Spray-painted spectacle: local artist featured in new Arlington Museum of Art exhibit

Dallas Cowboys quarterback Dak Prescott is depicted with tears streaming down his face in a mural by artist Trey Wilder on Aug. 5 in Dallas. The mural went viral and led to Wilder becoming a full-time artist.

Openmouthed and horrified, with tears running down his face, is how artist Trey Wilder portrayed Dallas Cowboys’ quarterback Dak Prescott as fictional character Chris Washington from the film Get Out.

The spray-painted mural located in Dallas was made after Prescott’s decision to not participate in national anthem protests related to the Black Lives Matter movement.

After the mural went viral, Wilder received an influx of job offers and was able to become a full-time artist. Almost a year later, the Arlington native is being featured at one of the Arlington Museum of Art’s newest exhibits, “The Most Known Unknown,” until Friday.

Spray-painted spectacle: local artist featured in new Arlington Museum of Art exhibit

A piece titled "The Mess" by artist Trey Wilder is pictured June 18 at the Arlington Museum of Art. Wilder was able to become a full-time artist after his mural of Dallas Cowboys quarterback Dak Prescott went viral last year.

Wilder’s exhibit is the first of the Arlington Museum of Art’s new art incubator initiative, meant to give emerging artists opportunities to advance in the art world, museum executive director Aldo Fritz said.

“We don’t believe in the idea of starving artists,” Fritz said. “We want to create opportunities for these artists and give them a place to showcase their artwork.”

The museum’s third floor walls are already covered with Wilder’s colorful illustrations and typographic messages.

“This opportunity came out of the blue,” Wilder said. “It’s just a testament to [the fact that] there’s people really watching.”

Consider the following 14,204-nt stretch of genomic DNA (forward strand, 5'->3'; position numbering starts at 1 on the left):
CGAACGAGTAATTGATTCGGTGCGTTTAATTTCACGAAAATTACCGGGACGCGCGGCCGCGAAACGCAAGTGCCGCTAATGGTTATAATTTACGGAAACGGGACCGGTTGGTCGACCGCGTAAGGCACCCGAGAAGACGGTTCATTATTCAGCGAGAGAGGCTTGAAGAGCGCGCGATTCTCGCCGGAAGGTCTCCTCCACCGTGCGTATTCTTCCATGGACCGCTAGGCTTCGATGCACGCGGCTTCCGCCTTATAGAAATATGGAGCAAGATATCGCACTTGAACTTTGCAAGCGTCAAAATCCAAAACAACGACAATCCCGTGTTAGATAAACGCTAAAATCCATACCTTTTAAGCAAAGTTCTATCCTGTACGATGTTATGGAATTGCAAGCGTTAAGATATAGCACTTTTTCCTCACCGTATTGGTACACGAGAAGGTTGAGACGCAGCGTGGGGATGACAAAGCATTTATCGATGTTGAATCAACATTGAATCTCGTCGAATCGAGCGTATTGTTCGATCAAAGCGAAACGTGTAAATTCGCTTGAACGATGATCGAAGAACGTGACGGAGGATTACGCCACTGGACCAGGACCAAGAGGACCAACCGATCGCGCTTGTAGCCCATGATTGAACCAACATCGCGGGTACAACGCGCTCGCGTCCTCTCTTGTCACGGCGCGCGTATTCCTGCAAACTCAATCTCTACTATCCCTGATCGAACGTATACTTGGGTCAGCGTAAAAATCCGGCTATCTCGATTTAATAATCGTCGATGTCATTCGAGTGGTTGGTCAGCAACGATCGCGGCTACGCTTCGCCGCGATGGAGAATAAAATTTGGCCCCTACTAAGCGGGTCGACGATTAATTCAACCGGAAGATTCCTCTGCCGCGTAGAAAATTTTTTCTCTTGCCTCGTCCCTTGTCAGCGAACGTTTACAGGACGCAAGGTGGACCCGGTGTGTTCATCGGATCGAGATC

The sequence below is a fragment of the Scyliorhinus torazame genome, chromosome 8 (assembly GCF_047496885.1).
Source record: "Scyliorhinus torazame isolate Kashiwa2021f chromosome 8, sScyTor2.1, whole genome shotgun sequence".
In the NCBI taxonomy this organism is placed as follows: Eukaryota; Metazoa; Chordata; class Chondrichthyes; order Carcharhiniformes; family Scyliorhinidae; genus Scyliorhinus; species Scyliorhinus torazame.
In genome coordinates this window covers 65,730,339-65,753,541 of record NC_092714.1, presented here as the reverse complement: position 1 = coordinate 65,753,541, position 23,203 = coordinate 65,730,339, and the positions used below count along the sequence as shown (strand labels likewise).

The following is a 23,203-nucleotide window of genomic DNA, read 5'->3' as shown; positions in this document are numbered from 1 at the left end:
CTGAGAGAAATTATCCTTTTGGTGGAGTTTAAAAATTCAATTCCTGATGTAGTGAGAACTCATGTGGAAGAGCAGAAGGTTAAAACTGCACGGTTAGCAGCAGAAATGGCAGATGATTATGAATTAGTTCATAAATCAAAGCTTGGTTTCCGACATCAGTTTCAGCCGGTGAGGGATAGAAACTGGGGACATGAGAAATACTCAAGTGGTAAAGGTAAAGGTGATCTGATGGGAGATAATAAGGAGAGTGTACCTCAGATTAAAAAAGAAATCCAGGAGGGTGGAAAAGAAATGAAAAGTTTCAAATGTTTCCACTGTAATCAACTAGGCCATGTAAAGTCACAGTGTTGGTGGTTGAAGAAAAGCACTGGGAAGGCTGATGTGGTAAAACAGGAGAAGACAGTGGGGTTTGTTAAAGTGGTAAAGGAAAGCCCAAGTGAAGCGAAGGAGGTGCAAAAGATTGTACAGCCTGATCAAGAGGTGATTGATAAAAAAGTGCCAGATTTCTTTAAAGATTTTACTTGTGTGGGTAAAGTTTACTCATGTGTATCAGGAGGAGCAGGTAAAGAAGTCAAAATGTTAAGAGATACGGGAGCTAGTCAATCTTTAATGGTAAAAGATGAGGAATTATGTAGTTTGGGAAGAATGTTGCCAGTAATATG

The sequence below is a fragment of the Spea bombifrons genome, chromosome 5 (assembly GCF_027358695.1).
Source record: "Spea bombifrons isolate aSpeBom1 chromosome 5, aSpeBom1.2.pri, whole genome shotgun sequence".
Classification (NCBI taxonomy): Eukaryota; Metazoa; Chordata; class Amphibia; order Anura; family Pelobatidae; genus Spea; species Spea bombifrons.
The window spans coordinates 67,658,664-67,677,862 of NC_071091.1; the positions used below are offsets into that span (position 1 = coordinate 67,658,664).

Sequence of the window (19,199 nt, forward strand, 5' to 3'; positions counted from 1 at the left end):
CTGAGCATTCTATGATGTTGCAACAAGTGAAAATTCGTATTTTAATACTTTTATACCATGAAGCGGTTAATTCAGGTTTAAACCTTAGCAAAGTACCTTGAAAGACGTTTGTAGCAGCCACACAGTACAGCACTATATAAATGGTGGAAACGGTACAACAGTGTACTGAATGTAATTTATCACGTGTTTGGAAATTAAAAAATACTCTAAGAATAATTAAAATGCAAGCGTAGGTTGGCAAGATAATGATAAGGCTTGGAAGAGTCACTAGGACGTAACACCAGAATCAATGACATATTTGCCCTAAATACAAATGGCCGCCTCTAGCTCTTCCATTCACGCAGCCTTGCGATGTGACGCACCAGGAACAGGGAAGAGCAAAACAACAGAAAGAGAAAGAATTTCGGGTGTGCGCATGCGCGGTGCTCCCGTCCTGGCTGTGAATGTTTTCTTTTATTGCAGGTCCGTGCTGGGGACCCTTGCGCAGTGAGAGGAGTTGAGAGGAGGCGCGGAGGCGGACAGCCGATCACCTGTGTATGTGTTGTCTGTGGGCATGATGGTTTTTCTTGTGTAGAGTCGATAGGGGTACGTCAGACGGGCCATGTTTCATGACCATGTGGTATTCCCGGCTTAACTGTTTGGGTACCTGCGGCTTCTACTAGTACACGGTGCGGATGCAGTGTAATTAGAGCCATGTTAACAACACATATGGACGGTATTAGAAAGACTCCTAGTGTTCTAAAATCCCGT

Spray-painted spectacle: local artist featured in new Arlington Museum of Art exhibit

Artist Trey Wilder stands with part of his work on exhibit June 18 inside the Arlington Museum of Art. Wilder's work will be on display from June 15 to Aug. 1.

The exhibit depicts themes of life that people are familiar with but often fail to acknowledge. In one segment, an African-American boy is depicted facing away with a target on his back. This is the most known unknown, Wilder said.

Since his mural went viral, Wilder has acquired fans such as Grand Prairie resident Gerald Christian, who recently visited the new exhibit.

“I know a lot of times the art that you do can draw criticism or can draw praise or even both,” Christian said. “[Wilder] doesn’t mind either one because he knows that sometimes the message in his art can help somebody else out or even explain what’s going on in our culture.”

Wilder said he began spray-painting about three years ago. He got his degree in graphic design from Sam Houston State University but decided to pursue spray painting instead.

Although the viral mural helped Wilder gain exposure, he said he doesn’t want people to believe his success came without hard work on his part.

“I have painted so many things around [Arlington],” Wilder said. “I’ve painted gyms, I’ve painted businesses, and that’s all by me going to out to those people asking, ‘Hey, can I paint this?’”

Wilder said he avidly self-promotes his work, which has allowed him to garner commercial success.

“I just got a knack for [art], and it’s taken me far very fast,” he said. “I’ve just got to keep going.”

@edmedeles

features-editor.shorthorn@uta.edu

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